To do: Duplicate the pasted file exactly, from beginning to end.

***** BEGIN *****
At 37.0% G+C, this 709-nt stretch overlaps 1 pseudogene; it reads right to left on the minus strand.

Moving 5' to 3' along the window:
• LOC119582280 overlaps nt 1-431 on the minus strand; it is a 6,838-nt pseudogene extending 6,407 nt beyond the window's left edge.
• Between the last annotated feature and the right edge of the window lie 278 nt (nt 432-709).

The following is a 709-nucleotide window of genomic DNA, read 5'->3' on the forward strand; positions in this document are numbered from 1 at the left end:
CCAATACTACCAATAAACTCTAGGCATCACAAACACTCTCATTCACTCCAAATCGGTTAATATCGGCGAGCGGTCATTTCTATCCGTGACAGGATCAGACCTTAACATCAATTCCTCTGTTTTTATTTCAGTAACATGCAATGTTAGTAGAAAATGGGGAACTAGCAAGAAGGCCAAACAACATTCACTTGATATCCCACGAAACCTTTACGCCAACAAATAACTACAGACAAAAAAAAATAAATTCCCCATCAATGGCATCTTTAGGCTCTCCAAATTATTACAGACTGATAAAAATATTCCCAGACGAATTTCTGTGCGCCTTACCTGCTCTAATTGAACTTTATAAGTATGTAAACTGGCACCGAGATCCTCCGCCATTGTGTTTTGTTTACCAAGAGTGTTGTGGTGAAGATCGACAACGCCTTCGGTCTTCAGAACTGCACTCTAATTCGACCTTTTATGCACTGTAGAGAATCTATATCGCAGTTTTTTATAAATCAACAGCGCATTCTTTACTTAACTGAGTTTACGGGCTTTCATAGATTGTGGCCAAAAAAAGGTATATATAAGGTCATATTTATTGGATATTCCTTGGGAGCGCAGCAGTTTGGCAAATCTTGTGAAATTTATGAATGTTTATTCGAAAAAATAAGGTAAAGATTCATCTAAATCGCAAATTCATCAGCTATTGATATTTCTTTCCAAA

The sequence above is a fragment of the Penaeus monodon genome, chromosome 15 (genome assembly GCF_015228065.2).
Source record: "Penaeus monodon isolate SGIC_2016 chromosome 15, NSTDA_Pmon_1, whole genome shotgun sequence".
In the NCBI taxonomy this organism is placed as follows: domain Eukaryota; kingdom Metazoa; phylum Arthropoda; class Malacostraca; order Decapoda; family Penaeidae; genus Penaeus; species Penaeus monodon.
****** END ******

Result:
At 37.0% G+C, this 709-nt stretch overlaps 1 pseudogene; it reads right to left on the minus strand.

Moving 5' to 3' along the window:
• LOC119582280 overlaps nt 1-431 on the minus strand; it is a 6,838-nt pseudogene extending 6,407 nt beyond the window's left edge.
• Between the last annotated feature and the right edge of the window lie 278 nt (nt 432-709).

The following is a 709-nucleotide window of genomic DNA, read 5'->3' on the forward strand; positions in this document are numbered from 1 at the left end:
CCAATACTACCAATAAACTCTAGGCATCACAAACACTCTCATTCACTCCAAATCGGTTAATATCGGCGAGCGGTCATTTCTATCCGTGACAGGATCAGACCTTAACATCAATTCCTCTGTTTTTATTTCAGTAACATGCAATGTTAGTAGAAAATGGGGAACTAGCAAGAAGGCCAAACAACATTCACTTGATATCCCACGAAACCTTTACGCCAACAAATAACTACAGACAAAAAAAAATAAATTCCCCATCAATGGCATCTTTAGGCTCTCCAAATTATTACAGACTGATAAAAATATTCCCAGACGAATTTCTGTGCGCCTTACCTGCTCTAATTGAACTTTATAAGTATGTAAACTGGCACCGAGATCCTCCGCCATTGTGTTTTGTTTACCAAGAGTGTTGTGGTGAAGATCGACAACGCCTTCGGTCTTCAGAACTGCACTCTAATTCGACCTTTTATGCACTGTAGAGAATCTATATCGCAGTTTTTTATAAATCAACAGCGCATTCTTTACTTAACTGAGTTTACGGGCTTTCATAGATTGTGGCCAAAAAAAGGTATATATAAGGTCATATTTATTGGATATTCCTTGGGAGCGCAGCAGTTTGGCAAATCTTGTGAAATTTATGAATGTTTATTCGAAAAAATAAGGTAAAGATTCATCTAAATCGCAAATTCATCAGCTATTGATATTTCTTTCCAAA

The sequence above is a fragment of the Penaeus monodon genome, chromosome 15 (genome assembly GCF_015228065.2).
Source record: "Penaeus monodon isolate SGIC_2016 chromosome 15, NSTDA_Pmon_1, whole genome shotgun sequence".
In the NCBI taxonomy this organism is placed as follows: domain Eukaryota; kingdom Metazoa; phylum Arthropoda; class Malacostraca; order Decapoda; family Penaeidae; genus Penaeus; species Penaeus monodon.